Featured image credit: N. Sherman Jr.

In Liberia, Football is king, but a new sport called teqball has entered the competition. The sport is nine years old, and has already reached over 100 countries. Originating in Hungary, teqball combines a standard-sized football with a curved table separated by a net. People can think of it as table tennis meets football with no hands involved.

On May 5, the Liberia National Teqball Federation (LNTF) unveiled a wall mural on Carey and Lynch Street, in Monrovia. The wall represents a strategic branding effort to introduce more Liberians to the new competitive sport. Liberia is 1 of 33 African countries to welcome the fast and exciting game. Former national football player Musa Shannon presides over the LNTF and has been working diligently to introduce the sport across the country.

teqball mural in Liberia.
Photo credit: LNTF (Teqball president Musa Shannon poses with new teqball wall on Carey and Lynch Street.)

Since March, Shannon has distributed 24 teqball tables to several counties and registered two clubs with the International Teqball Federation: BYC and Freeport. However those are not the only teams present in Liberia. The LNTF recently published a Facebook post welcoming Nimba United to the teqball family too. These efforts are part of the push to make teqball a well-known competitive sport throughout every Liberian county.

LNTF is not trying to simply introduce the sport to Liberia. It’s attempting to develop the best teqers in the world. “We could have a Liberian at the next world championship,” Shannon said in a video interview. “But our most important goal will be to start the ball bouncing on the table in Liberia and then eventually be the best team in Africa. Have the best players in Africa, and then eventually have the best players in the world.”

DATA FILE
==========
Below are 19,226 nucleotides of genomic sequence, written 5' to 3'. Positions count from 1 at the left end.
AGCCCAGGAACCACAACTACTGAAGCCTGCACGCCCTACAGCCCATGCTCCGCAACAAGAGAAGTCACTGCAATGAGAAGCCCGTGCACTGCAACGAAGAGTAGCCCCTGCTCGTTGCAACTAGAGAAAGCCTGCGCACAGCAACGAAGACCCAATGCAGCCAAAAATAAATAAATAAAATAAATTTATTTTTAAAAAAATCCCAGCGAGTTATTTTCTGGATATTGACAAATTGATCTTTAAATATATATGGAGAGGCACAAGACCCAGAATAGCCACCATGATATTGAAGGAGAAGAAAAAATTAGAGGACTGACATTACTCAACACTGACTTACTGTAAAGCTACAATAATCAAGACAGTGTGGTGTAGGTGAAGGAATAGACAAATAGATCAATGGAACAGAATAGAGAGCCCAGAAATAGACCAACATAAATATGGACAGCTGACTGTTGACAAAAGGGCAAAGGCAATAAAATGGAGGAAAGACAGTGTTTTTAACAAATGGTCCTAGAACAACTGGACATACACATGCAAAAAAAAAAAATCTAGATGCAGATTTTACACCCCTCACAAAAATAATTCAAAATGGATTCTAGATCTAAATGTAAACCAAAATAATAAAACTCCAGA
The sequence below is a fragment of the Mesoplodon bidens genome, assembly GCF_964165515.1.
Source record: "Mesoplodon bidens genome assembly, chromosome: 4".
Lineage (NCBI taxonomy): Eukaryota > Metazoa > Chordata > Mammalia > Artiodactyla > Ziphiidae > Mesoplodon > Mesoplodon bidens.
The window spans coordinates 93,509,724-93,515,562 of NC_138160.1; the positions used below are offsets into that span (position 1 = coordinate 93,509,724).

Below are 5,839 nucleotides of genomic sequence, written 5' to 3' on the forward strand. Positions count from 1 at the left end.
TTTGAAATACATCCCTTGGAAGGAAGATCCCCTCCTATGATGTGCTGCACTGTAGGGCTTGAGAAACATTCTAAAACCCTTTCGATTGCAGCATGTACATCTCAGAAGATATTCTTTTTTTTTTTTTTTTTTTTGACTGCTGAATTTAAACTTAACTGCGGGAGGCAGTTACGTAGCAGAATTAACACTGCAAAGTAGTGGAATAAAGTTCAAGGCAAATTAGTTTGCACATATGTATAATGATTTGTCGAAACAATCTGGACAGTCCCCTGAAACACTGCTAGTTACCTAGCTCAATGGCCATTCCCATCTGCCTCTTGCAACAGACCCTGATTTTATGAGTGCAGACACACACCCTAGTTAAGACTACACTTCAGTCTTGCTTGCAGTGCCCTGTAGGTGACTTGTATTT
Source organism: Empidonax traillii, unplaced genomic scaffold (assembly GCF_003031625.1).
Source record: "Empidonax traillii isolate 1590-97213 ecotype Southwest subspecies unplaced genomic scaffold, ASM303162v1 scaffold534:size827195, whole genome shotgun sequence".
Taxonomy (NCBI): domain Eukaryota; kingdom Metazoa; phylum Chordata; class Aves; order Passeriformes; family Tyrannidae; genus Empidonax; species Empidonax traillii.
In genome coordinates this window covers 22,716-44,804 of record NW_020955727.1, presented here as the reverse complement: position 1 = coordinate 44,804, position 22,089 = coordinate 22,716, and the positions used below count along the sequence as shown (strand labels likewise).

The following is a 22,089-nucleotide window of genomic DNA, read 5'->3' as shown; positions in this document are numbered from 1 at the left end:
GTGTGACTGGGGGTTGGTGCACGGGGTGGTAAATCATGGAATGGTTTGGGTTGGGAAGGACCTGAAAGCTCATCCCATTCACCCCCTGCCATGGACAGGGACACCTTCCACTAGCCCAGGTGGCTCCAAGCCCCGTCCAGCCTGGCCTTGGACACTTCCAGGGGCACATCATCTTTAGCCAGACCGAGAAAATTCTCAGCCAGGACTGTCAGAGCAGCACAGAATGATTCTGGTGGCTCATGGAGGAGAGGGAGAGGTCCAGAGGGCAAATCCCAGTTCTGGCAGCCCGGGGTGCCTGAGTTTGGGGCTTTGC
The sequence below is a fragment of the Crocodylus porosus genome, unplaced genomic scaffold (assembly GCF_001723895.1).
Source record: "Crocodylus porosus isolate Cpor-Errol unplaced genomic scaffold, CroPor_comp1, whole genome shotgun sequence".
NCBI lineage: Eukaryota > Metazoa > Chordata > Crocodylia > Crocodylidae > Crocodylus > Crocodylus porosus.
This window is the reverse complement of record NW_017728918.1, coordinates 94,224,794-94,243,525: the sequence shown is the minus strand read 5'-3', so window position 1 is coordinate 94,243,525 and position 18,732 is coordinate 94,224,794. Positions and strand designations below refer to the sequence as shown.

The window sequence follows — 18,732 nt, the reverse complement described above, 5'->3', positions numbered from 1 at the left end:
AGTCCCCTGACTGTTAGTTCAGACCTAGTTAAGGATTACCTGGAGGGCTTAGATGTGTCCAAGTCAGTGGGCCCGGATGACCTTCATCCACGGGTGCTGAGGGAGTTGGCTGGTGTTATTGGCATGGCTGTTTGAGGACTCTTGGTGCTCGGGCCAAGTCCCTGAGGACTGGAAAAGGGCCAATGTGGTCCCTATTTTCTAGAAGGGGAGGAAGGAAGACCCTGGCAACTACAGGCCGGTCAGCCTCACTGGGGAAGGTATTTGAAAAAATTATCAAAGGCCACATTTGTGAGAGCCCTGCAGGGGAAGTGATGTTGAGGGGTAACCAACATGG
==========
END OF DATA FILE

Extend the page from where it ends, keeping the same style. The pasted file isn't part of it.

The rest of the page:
United Nimba Teqball Team
Photo credit: LNTF  (Nimba United team poses with new teqball table.)

How to play Teqball

Liberia currently has at least three teqball clubs, but players can compete as individuals. Individuals might not have the support of a club, but as more equipment enters Liberia they could have access to community equipment. The International Teqball Federation lists the rules as follows:

  • Played with balls used in soccer, size five being official and recommended.
  • Played with two players (single game) or four players (double game).
  • The best of three sets wins.
  • Each set is played until a player / team reaches 12 points.
  • Each player / team has two attempts to complete a serve.
  • Players / teams change service after every four points.
  • Athletes cannot touch the ball with the same part of the body twice in a row.
  • Players cannot return the ball with the same part of the body twice in a row.
  • Each player / team is allowed to return the ball with a maximum of 3 hits from any part of the body except the hands and arms.
  • In doubles, a team is allowed a maximum of 3 hits, but the teammates must pass the ball at least once.
  • During the game, neither the table nor the opponent can be touched.

In 2028, teqball could be an Olympic sport, which gives Liberia plenty of time to master it. Hopefully Liberians will expand on their love for football and embrace the novel game.

“Teqball is by far the fastest growing sport in the world,” Shannon said “It is an electrifying, exciting sport and we’re glad to have teqball in Liberia.”